Charles Lwanga was born in Uganda on the continent of Africa in the last half of the 19th century. He and other young men and boys were required to work for King Mwanga. King Mwanga was an evil man who treated all people harshly, especially the boys who worked for him.
Charles and his friends learned about Christianity from the Society of Missionaries of Africa who were working in Uganda. They learned about Jesus and asked to be baptized. They became followers of Jesus Christ. The missionaries also tried to keep the boys safe from the king.
When King Mwanga had a visiting Anglican Bishop murdered, his chief page, Joseph Mukasa, a Catholic who went to great length to protect the younger boys from the king’s lust, denounced the king’s actions and was beheaded on November 15, 1885.
The 25 year old Charles Lwanga, a man wholly dedicated to the Christian instruction of the younger boys, became the chief page, and just as forcibly protected them from the kings advances.
On the night of the martyrdom of Joseph Mukasa, realizing that their own lives were in danger, Lwanga and some of the other pages went to the White Fathers to receive baptism. Another 100 catechumens were baptized in the week following Joseph Mukasa’s death.
The following day, King Mwanga learned that one of the boys was learning catechism. He was furious and ordered all the pages to be questioned to separate the Christians from the others. The Christians, 15 in all, between the ages of 13 and 25, stepped forward. The King asked them if they were willing to keep their faith. They answered in unison, “Until death!”
They were bound together and taken on a two day walk to Namugongo where they were to be burned at the stake. On the way, Matthias Kalemba, one of the eldest boys, exclaimed, “God will rescue me. But you will not see how he does it, because he will take my soul and leave you only my body.” They executioners cut him to pieces and left him to die alone on the road.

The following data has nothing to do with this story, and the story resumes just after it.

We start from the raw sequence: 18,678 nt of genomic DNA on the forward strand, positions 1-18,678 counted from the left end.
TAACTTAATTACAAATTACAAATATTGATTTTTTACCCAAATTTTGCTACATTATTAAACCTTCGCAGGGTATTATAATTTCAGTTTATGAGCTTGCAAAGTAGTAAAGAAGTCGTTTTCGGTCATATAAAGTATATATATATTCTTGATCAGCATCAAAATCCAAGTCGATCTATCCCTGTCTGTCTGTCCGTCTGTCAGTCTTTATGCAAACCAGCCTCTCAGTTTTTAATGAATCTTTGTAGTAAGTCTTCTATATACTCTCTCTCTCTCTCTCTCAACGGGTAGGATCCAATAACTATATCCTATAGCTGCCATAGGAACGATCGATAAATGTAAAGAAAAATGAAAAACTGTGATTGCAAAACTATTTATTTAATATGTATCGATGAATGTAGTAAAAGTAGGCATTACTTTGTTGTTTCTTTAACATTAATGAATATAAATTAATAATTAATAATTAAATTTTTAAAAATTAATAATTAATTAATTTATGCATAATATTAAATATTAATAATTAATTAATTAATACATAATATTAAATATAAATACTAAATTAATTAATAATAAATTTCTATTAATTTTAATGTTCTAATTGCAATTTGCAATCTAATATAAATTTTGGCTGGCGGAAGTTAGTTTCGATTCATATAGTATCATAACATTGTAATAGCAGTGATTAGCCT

When they reached the site where they were to be burned, they were kept tied together for seven days while the executioners prepared the wood for the fire.
On June 3, 1886, the Feast of the Ascension, Charles Lwanga was burned at the stake. The executioners slowly burnt his feet until only the charred remained. Still alive, they promised him that they would let him go if he renounced his faith. He refused saying, “You are burning me, but it is as if you are pouring water over my body.” He then continued to pray silently as they set him on fire. Just before the flames reached his heart, he looked up and said in a loud voice, “Katonda! – My God!,” and died.
His companions were all burned together the same day all the while praying and singing hymns until they died.
The persecutions spread during the reign of Mwanga, with 100 Christians, both Catholics and Protestants, being tortured and killed.